Monday, September 17, 2012

Payin' The Cost To Be The Boss

The Boss by William 74
The Boss, a photo by William 74 on Flickr.
In 1969, at the height of the Trans-Am's popularity, Ford needed to develop a version of the Mustang to take the fight to Chevrolet's Camaro Z/28. The vehicle that resulted was the Boss 302, which ran a composite engine made up of the Windsor smallblock and cylinder heads from Ford's "Cleveland" big block. The resulting 302 cubic inch motor was unique to the Boss, and had it's own distinct sound and feel, a chattering, high-strung race engine for the street.

Other improvements to the Boss were the deletion of the standard Mustang's rear fender scoops, a new functional hood scoop, tightened up suspension, and frequently a lower rear axle ratio. All of this added up to a pretty serious piece of kit, able to entertain on the road and win on the track.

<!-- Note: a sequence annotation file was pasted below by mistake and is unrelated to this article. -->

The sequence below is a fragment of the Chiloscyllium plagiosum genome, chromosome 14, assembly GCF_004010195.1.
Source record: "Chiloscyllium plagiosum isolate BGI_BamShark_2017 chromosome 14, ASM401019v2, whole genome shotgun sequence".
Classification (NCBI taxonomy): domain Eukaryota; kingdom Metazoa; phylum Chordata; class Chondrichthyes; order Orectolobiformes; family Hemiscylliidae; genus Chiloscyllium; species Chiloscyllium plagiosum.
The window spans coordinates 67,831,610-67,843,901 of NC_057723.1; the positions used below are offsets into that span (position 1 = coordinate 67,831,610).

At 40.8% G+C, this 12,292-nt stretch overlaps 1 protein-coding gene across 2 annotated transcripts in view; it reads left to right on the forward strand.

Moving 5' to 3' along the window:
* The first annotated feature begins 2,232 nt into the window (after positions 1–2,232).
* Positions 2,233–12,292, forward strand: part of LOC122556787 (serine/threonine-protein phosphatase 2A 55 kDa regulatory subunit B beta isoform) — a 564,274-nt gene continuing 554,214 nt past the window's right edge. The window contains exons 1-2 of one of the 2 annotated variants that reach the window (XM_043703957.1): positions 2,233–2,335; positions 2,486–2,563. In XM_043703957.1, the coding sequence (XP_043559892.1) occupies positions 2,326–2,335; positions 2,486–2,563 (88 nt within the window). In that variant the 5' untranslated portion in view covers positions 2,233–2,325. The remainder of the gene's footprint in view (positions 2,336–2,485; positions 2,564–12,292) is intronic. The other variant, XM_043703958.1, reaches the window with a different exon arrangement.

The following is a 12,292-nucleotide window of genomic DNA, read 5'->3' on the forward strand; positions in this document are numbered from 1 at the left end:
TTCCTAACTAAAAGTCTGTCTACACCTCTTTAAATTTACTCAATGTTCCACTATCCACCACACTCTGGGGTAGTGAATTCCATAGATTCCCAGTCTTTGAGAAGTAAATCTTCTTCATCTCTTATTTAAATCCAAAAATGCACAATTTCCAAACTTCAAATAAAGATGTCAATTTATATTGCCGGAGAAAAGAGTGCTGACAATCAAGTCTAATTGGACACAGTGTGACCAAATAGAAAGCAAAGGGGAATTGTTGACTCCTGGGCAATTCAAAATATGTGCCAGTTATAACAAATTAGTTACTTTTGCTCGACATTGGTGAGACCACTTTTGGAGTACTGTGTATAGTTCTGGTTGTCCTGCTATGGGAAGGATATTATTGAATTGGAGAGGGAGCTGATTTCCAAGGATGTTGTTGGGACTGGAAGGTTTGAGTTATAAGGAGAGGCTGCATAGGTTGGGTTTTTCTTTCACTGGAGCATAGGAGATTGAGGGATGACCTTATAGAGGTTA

And the name? Ford President Semon "Bunkie" Knudsen was a big proponent of this project, and when designer Larry Shinoda was asked what he was working on, simply answered "The Boss' car". The name stuck.

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